Plant Systematics and Evolution

, Volume 301, Issue 9, pp 2203–2218 | Cite as

First fossil record of Staphylea L. (Staphyleaceae) from North America, and its biogeographic implications

Original Article

Abstract

The occurrences of Staphylea L. (Staphyleaceae) fossils have been abundantly documented from the Cenozoic of Eurasia, but none has been confirmed from North America to date. In this study, we describe Staphylealevisemia sp. nov. on the basis of seed remains from the latest Miocene to earliest Pliocene of northeastern Tennessee, southeastern USA. The seeds are characterized by a smoothly inflated body, a large hilar scar perforated by several vascular traces and bordered by a distinctive lip-like rim, a cuticle coating the seed coat interior, and seed coat section containing weakly developed tiny lumina. According to the paleogeographic distribution of the genus, it is hypothesized that Staphylea originated from western Eurasia no later than the late Oligocene, and arrived in eastern North America no later than the late Neogene, most possibly through the North Atlantic land bridges like many other seed plants.

Keywords

Fossil seed Gray Fossil Site Late Neogene North America Staphylea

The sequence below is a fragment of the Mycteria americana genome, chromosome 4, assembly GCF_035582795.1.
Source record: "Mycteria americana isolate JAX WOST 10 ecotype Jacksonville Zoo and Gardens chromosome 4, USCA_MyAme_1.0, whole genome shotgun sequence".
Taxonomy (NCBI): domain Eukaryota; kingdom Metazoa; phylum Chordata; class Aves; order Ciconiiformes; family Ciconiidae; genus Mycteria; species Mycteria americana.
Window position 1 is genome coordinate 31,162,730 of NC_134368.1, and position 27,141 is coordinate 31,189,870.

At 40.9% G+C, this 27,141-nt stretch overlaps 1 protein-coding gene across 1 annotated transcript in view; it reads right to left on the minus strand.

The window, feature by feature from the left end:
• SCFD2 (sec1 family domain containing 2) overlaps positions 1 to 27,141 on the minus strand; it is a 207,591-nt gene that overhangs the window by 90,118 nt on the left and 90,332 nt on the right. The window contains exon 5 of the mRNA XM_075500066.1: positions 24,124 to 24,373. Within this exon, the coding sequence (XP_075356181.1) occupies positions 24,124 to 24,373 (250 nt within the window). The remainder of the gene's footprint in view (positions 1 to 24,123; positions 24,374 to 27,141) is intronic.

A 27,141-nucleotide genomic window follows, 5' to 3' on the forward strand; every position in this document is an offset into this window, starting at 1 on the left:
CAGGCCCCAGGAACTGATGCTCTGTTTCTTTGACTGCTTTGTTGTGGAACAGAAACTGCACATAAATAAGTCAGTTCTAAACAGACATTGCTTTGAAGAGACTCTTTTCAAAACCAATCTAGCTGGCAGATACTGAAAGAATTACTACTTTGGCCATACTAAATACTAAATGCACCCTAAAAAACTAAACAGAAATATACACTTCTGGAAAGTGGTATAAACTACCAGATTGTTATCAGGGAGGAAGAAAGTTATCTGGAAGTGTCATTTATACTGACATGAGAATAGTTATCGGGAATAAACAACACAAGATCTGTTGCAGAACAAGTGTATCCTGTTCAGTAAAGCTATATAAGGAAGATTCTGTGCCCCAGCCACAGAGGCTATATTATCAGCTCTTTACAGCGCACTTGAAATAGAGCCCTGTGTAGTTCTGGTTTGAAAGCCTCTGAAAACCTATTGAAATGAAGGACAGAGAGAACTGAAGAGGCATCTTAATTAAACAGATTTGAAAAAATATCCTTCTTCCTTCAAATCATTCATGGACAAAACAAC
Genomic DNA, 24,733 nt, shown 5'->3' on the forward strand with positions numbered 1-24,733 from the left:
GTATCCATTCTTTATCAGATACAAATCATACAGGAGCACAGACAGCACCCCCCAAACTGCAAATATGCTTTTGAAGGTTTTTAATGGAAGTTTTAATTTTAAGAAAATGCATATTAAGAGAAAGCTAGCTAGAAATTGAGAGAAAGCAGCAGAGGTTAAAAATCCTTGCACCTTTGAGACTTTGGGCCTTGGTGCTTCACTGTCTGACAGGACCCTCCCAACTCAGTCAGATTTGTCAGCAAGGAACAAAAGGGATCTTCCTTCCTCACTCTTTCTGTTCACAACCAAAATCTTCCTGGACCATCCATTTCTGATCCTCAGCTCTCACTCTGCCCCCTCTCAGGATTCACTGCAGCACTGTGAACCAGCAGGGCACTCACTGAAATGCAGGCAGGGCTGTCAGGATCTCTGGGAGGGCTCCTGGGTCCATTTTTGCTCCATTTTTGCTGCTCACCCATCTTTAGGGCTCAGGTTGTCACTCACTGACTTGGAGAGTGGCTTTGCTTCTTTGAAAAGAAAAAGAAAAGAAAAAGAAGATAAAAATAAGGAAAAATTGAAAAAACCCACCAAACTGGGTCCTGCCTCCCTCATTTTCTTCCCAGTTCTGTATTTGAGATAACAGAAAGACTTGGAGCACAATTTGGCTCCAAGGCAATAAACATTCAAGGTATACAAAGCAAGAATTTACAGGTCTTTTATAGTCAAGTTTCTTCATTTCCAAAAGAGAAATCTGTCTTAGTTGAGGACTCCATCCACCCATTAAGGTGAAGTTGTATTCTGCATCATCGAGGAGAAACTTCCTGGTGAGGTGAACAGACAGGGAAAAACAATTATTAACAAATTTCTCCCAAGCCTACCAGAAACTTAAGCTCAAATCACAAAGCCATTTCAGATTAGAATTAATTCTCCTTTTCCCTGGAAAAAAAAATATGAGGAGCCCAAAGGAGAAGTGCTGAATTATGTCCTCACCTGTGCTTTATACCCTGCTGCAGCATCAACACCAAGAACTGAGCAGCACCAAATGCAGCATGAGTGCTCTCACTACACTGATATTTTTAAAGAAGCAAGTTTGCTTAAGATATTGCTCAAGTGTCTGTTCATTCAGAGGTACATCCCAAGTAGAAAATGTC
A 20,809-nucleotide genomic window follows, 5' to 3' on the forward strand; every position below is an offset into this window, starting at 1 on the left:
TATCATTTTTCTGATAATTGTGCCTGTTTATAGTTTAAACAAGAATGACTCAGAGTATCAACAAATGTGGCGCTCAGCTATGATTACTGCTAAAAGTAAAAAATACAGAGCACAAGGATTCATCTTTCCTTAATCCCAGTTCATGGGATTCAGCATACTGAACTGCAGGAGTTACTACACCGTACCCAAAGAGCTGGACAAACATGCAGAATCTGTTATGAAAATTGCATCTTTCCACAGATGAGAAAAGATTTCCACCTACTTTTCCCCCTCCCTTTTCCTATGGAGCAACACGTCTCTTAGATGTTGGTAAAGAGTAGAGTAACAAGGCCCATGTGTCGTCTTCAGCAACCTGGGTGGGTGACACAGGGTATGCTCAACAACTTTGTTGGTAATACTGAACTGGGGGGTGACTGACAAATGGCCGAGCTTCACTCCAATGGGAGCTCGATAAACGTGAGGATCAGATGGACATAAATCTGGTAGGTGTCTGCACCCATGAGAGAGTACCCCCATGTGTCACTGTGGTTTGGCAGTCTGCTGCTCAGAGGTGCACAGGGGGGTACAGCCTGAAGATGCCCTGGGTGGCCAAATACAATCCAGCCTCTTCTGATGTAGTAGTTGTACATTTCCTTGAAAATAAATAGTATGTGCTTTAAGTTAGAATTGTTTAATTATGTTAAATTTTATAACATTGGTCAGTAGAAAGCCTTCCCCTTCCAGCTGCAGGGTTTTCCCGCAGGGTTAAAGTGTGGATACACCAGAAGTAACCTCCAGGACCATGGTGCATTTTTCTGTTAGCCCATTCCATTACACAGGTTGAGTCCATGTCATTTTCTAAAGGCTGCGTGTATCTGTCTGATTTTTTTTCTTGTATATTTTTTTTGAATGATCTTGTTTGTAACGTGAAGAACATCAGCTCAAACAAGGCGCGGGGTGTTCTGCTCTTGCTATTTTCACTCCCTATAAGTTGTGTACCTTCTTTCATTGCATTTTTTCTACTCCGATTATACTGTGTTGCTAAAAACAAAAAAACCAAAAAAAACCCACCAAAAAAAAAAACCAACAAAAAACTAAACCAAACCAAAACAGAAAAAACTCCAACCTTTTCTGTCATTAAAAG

Supplementary material

606_2015_1224_MOESM1_ESM.pdf (3.5 mb)
Online Resource 1 A taxon-characteristic matrix that includes eight taxa, i.e., the new fossil taxon plus seven extant species of Staphylea, and 23 characteristics (PDF 3549 kb) (PDF 3549 kb)
606_2015_1224_MOESM2_ESM.pdf (822 kb)
Online Resource 2 Seeds of Turpinia occidentalis from the United States National Herbarium (US), Smithsonian Institution, Washington, D.C., USA, with the voucher specimen from St. Elizabeth Parish, P. Arevedo-Rdgz 9532 (US) (PDF 821 kb) (PDF 821 kb)

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Copyright information

© Springer-Verlag Wien 2015

Authors and Affiliations

  1. 1.Department of Biological SciencesEast Tennessee State UniversityJohnson CityUSA
  2. 2.Key Laboratory for Plant Biodiversity and Biogeography of East Asia, Kunming Institute of BotanyChinese Academy of SciencesKunmingChina
  3. 3.Department of Botany, MRC 166, National Museum of Natural HistorySmithsonian InstitutionWashington, D.C.USA
  4. 4.Research Center of Paleontology and StratigraphyJilin UniversityChangchunChina

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